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Utah judge could be first to rule on state marriage law since DOMA

Published: Wednesday, Dec. 4 2013 6:10 p.m. MST

Utahns approved Amendment 3 with 66 percent of the vote. "It's impossible to consider that 66 percent of the population of Utah is bigoted against homosexuals. It's simply not the fact," Lott said.

Purser argued that Utah has a legitimate interest to define marriage as it does because it promotes responsible procreation and is the "gold standard" for rearing children.

Lott said afterward that the "preferred" way and the best environment to bring up children is with a biological mother and father.

"It's the situation that's existed for millenia. It's the traditional way that families are organized," he said.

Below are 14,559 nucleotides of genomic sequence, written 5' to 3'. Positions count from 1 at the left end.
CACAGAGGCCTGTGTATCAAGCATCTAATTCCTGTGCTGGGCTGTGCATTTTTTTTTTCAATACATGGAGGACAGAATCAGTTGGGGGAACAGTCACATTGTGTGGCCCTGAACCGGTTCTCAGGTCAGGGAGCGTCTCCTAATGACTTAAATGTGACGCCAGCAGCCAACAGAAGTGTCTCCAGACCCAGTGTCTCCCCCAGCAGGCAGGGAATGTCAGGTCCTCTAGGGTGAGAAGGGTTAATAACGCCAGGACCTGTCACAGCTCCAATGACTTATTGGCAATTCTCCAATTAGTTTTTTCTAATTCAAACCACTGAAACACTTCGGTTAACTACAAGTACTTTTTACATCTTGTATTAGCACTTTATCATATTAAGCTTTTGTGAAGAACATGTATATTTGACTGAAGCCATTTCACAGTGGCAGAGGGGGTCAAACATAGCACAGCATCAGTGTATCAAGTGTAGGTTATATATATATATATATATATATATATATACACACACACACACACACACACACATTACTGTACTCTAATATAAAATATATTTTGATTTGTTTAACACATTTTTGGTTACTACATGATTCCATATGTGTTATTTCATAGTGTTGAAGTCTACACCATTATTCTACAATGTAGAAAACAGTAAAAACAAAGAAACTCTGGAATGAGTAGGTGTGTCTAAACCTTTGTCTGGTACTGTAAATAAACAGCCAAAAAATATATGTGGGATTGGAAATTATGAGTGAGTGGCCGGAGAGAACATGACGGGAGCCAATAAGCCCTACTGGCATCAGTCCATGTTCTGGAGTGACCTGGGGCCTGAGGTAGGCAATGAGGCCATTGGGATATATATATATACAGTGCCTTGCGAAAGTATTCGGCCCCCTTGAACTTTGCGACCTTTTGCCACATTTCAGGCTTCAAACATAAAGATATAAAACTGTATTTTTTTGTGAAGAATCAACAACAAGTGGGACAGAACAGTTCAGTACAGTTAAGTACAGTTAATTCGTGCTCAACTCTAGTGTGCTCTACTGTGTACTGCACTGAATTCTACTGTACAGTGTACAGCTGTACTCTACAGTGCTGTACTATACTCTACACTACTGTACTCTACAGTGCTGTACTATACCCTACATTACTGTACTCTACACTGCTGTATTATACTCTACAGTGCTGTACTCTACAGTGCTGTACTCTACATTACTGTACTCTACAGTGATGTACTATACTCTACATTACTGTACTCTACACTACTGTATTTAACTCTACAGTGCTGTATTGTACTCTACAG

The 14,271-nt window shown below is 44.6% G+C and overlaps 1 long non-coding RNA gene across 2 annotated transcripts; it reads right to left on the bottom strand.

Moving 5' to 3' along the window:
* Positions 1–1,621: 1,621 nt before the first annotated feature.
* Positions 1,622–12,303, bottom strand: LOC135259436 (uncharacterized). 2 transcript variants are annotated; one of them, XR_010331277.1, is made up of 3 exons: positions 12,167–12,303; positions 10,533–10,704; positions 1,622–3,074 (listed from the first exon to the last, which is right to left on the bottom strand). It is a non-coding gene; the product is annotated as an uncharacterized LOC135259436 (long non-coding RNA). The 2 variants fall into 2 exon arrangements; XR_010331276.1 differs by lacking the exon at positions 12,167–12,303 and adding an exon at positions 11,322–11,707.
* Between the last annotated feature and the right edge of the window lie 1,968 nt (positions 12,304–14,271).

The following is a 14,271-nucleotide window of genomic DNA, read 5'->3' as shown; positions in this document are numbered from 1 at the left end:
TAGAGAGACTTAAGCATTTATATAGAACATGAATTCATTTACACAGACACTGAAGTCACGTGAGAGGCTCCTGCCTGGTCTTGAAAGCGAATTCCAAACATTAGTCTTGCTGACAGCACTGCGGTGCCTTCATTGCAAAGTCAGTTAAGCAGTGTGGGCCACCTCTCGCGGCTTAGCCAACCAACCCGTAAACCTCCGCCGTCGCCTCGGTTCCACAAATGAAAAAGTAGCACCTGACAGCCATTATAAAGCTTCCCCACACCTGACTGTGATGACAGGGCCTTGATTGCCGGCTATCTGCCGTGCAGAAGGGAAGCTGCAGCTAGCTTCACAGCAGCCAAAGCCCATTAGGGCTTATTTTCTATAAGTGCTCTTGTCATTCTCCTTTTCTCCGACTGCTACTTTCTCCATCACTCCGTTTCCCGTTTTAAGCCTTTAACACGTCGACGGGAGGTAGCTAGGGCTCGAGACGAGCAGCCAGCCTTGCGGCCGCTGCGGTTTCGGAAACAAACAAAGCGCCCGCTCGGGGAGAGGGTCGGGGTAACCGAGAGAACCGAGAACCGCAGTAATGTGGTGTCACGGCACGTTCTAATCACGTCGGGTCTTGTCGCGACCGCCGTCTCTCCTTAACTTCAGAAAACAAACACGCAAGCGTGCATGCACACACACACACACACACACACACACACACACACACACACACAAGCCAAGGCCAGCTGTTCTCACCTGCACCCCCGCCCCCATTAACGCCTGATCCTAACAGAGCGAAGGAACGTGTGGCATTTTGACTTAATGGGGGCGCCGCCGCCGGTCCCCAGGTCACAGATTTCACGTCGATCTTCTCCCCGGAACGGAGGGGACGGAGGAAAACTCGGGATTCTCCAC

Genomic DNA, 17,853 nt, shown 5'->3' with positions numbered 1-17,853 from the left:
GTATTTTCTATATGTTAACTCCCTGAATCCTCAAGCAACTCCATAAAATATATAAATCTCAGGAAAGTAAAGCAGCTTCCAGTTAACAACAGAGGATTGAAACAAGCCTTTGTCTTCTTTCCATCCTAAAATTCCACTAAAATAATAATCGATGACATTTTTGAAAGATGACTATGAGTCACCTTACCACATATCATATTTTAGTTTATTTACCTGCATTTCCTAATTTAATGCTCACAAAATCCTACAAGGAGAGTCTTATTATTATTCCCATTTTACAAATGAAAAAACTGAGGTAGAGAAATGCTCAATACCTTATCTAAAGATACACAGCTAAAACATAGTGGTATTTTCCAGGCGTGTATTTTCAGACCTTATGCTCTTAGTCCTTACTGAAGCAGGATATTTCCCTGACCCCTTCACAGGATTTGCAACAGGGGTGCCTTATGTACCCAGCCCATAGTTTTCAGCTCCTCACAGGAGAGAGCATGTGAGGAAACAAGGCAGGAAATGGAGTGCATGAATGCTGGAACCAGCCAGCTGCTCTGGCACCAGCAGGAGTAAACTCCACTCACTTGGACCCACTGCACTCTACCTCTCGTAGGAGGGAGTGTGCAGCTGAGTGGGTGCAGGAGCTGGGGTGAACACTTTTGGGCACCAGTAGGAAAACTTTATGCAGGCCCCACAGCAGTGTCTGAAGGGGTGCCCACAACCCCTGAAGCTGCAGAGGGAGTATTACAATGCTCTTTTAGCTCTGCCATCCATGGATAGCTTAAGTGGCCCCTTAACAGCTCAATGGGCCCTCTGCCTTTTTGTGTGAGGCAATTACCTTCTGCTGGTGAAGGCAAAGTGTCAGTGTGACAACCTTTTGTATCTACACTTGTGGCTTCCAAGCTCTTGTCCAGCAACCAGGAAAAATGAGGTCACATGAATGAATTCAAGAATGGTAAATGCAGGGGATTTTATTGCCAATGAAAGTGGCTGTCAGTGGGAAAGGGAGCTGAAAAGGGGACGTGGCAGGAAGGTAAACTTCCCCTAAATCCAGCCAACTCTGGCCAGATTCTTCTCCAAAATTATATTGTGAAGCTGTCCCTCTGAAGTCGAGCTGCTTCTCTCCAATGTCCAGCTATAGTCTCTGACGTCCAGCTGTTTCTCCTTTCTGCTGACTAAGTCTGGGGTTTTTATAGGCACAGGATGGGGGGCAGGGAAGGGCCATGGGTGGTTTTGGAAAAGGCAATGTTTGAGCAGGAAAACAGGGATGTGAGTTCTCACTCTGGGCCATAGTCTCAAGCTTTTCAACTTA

In court, Shelby at one point asked Lott the difference between the rights of a same-sex or heterosexual couple to get married.

"Procreation is the difference," Lott said. "A same-sex couple is not going to reproduce."

Tomsic took issue with that stance.

"Procreation has never, ever, ever been a condition for a marriage license," she told the judge. Same-sex couples, she said, can and do have children in several ways.

After the hearing, Sbeity and Kitchen said they didn't think the state's arguments about procreation have any relevance to their case.

"Our case is that we want to get married," Sbeity said. "We did not touch on procreation or children at all."

Added Kitchen, "We're not fighting about children. It's about getting married."

Email: romboy@deseretnews.com

Twitter: dennisromboy; DNewsPolitics

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